Abstract and Keywords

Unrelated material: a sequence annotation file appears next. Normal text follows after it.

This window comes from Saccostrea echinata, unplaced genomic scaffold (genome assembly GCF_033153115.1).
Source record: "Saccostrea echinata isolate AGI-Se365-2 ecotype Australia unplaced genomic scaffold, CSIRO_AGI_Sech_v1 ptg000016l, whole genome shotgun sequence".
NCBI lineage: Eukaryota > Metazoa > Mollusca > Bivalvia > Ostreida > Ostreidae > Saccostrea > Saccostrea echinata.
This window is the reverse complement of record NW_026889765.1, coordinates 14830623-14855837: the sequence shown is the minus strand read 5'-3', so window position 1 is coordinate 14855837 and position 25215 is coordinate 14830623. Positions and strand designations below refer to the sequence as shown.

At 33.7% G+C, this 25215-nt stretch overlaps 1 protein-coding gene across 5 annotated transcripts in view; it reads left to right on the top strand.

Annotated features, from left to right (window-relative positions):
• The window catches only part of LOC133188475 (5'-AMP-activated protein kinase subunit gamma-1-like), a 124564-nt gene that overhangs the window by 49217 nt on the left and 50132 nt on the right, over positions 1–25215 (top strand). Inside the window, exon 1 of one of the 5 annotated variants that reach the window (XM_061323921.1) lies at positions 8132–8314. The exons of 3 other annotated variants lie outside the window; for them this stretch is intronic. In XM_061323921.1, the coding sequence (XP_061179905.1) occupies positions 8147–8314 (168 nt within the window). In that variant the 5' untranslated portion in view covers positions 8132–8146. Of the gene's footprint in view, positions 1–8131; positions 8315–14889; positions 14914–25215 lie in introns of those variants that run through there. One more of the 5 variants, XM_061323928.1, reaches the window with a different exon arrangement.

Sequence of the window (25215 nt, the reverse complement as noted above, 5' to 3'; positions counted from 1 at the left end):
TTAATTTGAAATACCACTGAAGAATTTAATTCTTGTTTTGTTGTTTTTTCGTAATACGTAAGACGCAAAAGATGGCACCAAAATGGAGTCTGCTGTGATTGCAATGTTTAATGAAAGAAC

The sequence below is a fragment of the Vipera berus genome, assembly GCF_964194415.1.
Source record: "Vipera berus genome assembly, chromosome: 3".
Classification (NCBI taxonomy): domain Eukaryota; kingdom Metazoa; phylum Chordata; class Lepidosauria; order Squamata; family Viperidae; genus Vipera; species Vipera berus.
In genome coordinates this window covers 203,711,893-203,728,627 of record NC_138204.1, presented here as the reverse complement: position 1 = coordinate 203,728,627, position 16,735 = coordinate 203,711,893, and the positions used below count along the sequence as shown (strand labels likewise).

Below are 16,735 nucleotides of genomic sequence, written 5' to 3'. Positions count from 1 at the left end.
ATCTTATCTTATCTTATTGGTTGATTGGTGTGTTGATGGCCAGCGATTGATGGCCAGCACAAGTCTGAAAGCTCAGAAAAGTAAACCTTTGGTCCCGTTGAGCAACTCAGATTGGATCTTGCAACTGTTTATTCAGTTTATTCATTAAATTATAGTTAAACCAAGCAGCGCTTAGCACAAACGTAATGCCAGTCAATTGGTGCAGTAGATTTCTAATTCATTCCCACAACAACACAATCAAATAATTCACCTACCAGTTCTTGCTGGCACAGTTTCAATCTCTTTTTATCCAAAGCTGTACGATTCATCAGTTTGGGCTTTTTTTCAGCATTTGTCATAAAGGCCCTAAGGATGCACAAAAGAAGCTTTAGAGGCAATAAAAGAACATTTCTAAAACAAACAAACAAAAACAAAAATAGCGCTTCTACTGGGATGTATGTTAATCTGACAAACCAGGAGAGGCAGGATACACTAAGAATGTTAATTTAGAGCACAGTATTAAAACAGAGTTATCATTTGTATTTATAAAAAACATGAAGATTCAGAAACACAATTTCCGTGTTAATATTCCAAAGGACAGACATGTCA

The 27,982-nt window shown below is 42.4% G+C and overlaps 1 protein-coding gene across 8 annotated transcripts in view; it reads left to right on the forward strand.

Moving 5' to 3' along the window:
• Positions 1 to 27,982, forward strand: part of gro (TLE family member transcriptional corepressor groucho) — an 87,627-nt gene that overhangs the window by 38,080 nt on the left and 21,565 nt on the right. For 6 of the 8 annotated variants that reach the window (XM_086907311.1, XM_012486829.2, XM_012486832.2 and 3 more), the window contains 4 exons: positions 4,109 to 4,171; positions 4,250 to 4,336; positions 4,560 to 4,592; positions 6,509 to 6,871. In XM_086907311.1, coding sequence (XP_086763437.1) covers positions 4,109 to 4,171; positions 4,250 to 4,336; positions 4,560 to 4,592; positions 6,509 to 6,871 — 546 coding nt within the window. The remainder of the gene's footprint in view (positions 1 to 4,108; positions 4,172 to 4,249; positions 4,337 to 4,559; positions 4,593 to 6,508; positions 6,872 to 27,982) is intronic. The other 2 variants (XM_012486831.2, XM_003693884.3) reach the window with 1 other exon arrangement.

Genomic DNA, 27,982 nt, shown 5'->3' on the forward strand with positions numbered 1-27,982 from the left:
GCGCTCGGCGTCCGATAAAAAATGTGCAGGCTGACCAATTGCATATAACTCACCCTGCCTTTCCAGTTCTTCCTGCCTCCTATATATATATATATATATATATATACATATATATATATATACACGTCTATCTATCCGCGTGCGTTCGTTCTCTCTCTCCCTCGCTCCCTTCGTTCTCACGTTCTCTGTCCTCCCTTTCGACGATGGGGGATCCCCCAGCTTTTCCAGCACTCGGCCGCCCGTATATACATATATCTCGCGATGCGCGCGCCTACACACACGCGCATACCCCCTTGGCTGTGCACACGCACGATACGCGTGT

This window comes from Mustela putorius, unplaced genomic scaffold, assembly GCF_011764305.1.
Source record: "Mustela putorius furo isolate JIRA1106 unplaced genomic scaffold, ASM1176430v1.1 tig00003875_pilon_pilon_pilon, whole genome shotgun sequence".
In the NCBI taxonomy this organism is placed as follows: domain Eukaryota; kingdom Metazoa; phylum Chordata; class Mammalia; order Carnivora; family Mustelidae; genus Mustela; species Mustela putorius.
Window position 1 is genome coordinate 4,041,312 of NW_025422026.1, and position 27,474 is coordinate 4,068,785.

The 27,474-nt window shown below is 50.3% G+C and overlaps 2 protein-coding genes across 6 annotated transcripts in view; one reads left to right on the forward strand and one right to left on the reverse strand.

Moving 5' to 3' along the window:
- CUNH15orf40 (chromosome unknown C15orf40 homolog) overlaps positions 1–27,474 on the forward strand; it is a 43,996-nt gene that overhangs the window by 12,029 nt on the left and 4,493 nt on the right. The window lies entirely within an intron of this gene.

This chapter considers the contrasting visual and architectural elements which Shakespeare will have experienced both in his native Stratford and in his frequent travels elsewhere throughout the realm. Two important corrections must be made to the canonical and time-honoured assumption that Shakeapeare’s London was the centre for artistic and architectural production, the hub from which ideas about visual culture entered England and then radiated outwards to the rest of the realm. First, our notions of English ‘art’ and ‘architecture’ must be adjusted in this era to accommodate the role of vernacular painting and building carried out throughout the realm by native-English craftsmen working in traditional modes of design and production. And second, we must acknowledge that, far from being the arid cultural wastelands, provincial towns and cities throughout the realm served as active centres of both painting and building.
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